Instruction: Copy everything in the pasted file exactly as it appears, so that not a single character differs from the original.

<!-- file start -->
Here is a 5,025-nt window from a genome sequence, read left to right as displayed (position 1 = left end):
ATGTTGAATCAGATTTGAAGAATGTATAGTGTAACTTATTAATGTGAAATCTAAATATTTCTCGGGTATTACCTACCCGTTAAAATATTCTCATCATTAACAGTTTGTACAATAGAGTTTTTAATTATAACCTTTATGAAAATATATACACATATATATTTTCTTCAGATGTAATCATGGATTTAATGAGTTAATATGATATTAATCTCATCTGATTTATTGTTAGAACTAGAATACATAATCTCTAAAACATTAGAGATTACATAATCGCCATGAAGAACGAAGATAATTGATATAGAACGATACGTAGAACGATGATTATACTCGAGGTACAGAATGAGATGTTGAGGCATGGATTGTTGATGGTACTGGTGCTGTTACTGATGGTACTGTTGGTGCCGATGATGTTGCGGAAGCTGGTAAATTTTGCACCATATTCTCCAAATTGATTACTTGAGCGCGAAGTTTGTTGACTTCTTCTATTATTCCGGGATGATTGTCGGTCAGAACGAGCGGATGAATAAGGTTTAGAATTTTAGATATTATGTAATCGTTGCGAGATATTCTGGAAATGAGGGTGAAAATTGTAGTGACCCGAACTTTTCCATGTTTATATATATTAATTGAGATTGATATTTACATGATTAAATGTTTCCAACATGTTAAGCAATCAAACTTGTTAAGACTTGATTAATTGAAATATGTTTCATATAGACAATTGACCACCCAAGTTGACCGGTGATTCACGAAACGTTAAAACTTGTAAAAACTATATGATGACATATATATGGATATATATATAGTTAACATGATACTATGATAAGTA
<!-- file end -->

Here is a 5,025-nt window from a genome sequence, read left to right as displayed (position 1 = left end):
ATGTTGAATCAGATTTGAAGAATGTATAGTGTAACTTATTAATGTGAAATCTAAATATTTCTCGGGTATTACCTACCCGTTAAAATATTCTCATCATTAACAGTTTGTACAATAGAGTTTTTAATTATAACCTTTATGAAAATATATACACATATATATTTTCTTCAGATGTAATCATGGATTTAATGAGTTAATATGATATTAATCTCATCTGATTTATTGTTAGAACTAGAATACATAATCTCTAAAACATTAGAGATTACATAATCGCCATGAAGAACGAAGATAATTGATATAGAACGATACGTAGAACGATGATTATACTCGAGGTACAGAATGAGATGTTGAGGCATGGATTGTTGATGGTACTGGTGCTGTTACTGATGGTACTGTTGGTGCCGATGATGTTGCGGAAGCTGGTAAATTTTGCACCATATTCTCCAAATTGATTACTTGAGCGCGAAGTTTGTTGACTTCTTCTATTATTCCGGGATGATTGTCGGTCAGAACGAGCGGATGAATAAGGTTTAGAATTTTAGATATTATGTAATCGTTGCGAGATATTCTGGAAATGAGGGTGAAAATTGTAGTGACCCGAACTTTTCCATGTTTATATATATTAATTGAGATTGATATTTACATGATTAAATGTTTCCAACATGTTAAGCAATCAAACTTGTTAAGACTTGATTAATTGAAATATGTTTCATATAGACAATTGACCACCCAAGTTGACCGGTGATTCACGAAACGTTAAAACTTGTAAAAACTATATGATGACATATATATGGATATATATATAGTTAACATGATACTATGATAAGTA